Today’s question is how do I reward my readers?
(If you prefer audio, you can listen to this episode on the Smarter Artist Podcast)
The most basic answer here is to write good books and offer them at a reasonable price, and your readers will feel that they’re valuable.
You don’t ever want your readers to feel like they’ve been ripped off.
I see a lot of people that write these tiny 10-15 page ebooks and charge a very high amount for them.
That’s very short-term thinking.
They might make a lot of money but they won’t develop a good relationship with readers, because readers won’t feel like they’re getting value for their money.
You want to provide value, in fiction and non-fiction.
Even more so in non-fiction because people are coming to you for a solution of some sort, and you want to provide value.
Not just in the book that you sold them. You can do this a lot of different ways. You can do blogs, social media, whatever.
You can answer people’s questions. You can offer your time. If you’re an expert in some field, you can offer your time to readers.
Maybe like an Ask Us Anything sort of thing, where you can do that once a month or every so often where you can answer their questions in a way that you’re not making any money from it whatsoever.
But you are developing a relationship with your readers. They appreciate when people offer their time.
Another way is giving out free books or free short stories, or behind the scenes sorts of the things.
We’ve do that in our Collective Inkwell books. We’ll have an Author’s Note that will talk a little bit about the story behind the story.
We got that directly from Stephen King, especially his short stories. He doesn’t do it in his books as much, I don’t think. But in his short stories a lot of times he’d have a little story about the story you just read.
I love that. That to me is an author over-delivering.
You’re not just getting a story, you’re getting this little bonus and you get to see how their mind works. To me, as a reader, that’s awesome.
We’ve done that with all of our short stories. We do that with most of our books as well, I think.
Another thing that you can do is having a mailing list and regularly converse with your audience, provide value to them that way.
Don’t just email them when you have a new book that’s come out, or is on sale. Email them regularly. Once a week, once every two weeks, enough that they don’t forget about you, but not so much that they’re like oh, jeesh, this guy’s mailing again or this girl’s mailing again. What the hell!
You don’t want that.
You want them to remember you and to open your email because they know there’s going to be something cool in there and they won’t think you’re wasting their time or spamming them.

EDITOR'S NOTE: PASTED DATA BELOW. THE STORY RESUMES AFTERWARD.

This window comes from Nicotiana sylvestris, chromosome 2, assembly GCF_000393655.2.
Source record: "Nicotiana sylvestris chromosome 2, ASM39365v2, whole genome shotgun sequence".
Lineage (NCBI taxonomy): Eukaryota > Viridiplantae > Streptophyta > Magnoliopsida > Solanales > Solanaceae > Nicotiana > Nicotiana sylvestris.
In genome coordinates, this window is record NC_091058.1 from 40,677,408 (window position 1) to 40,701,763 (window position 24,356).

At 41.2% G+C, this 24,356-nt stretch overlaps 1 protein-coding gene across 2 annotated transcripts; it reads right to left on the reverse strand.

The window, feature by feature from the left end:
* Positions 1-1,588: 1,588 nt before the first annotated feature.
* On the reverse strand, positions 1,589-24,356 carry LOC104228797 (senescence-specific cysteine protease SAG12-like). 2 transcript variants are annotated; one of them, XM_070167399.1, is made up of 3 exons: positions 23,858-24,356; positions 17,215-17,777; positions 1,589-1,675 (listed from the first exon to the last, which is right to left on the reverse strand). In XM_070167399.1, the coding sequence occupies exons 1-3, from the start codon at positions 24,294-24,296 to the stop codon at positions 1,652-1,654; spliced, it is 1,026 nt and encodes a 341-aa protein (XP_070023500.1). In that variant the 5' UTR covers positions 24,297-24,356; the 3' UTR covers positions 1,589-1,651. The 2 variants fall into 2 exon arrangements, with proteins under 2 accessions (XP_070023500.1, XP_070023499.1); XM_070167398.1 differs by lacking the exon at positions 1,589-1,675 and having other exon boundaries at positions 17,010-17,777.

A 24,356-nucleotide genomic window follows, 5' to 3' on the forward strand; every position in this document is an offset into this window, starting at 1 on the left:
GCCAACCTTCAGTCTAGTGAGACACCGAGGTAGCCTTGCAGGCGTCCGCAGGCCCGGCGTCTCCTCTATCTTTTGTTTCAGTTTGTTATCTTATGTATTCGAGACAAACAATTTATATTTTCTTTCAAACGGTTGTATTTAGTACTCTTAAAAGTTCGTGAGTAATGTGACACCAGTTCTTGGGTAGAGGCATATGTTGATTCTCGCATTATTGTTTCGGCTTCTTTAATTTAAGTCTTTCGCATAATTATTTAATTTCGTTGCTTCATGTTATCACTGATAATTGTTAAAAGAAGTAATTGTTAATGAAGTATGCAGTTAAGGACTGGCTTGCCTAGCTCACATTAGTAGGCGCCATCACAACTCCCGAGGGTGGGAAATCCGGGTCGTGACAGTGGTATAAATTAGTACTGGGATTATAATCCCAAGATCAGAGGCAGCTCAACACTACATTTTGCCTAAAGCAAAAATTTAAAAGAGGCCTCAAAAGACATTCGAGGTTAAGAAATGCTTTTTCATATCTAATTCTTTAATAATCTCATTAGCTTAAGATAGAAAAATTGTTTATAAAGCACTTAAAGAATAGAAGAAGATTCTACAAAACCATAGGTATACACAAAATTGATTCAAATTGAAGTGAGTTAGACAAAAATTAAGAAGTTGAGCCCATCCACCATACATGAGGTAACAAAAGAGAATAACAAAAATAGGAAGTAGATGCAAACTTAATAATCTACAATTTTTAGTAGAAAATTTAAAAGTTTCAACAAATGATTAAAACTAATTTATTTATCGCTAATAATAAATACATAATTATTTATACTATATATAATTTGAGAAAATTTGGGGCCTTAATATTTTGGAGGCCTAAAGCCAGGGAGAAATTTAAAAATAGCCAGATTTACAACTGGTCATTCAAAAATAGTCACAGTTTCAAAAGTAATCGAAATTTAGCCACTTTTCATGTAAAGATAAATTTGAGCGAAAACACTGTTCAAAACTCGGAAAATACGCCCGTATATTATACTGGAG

Ways you can offer value really depends on if you do fiction or non-fiction and who your audience is.
For instance, if you’re writing horror stories, you can send out regular emails and talk about many different things, like your favorite horror movies. You can do horror reviews of books or movies on your web site and send out a link to that when you send out your mailing list.
It’s content that you’re creating. Nobody’s paying for it but it’s something that your audience may enjoy.
You’ve got to find the thing that is congruent with your audience and what they like.
You’ll find that as you get to know your audience.
Whatever genre you’re in, obviously there’s other books that you’re aware of, or maybe you’ve read them and you like them, or you know a lot of people are talking about it and it’s just gone on sale or something. You could tell people about that.
When you send out your mailing list, it has stuff of value. It has something that entertains people in some way or informs them. That’s a reward for your reader.
They care enough about you and your books to sign up for your mailing list, so you should offer them regular content of stuff that you feel that they’ll enjoy.
You can even ask them what sorts of things would you like to see in this mailing list.
Another thing you could do is offer a discount on your book first day it launches, maybe the first two days or even week
A lot of authors, and we’ve done this in the past ourselves, we were kind of clueless, they’ll put their book out, regular price, and then a month or two later, they’ll put it on sale really cheap.
That is one of those things that sends the wrong signal to your regular readers that you want to reward. You’re suddenly telling them hey, everybody, come buy this thing full price. Okay. Now we’re going to discount it to everyone else really cheap.
It’s sort of like you don’t appreciate them if you’re doing that.
You’re sending a signal: why buy the book when it first comes out? I know I can wait a few weeks or a few months and it’ll be really cheap.
I can see a counter-argument to this, that your most loyal readers won’t mind paying full price. We’ve heard from readers who have said that to us, they just want to support us and make sure that we can keep writing our books. I love that people feel that way.
I can see that side to it too.
Sales are really tricky. Doing a discount on books is very tricky and there’s a whole science to it on getting it right. They are necessary.
You can’t really compete without doing sales, like a BookBub sale for $.99.
At some point some people may feel ripped off because hey, I bought that book, even if it was discounted to $2.99 from $4.99. I bought that book, now it’s on sale for $.99.
But you can’t really worry about those people because that’s just a matter of doing business, it’s par for the course.
You have to have sales every now and then. That’s true across every form of media.
When a movie comes out, it’s full price on DVD, and then eventually they’ll have a sale when it’s not selling so well.
It’s sort of like an artificial booster to help it sell, help it find a new audience.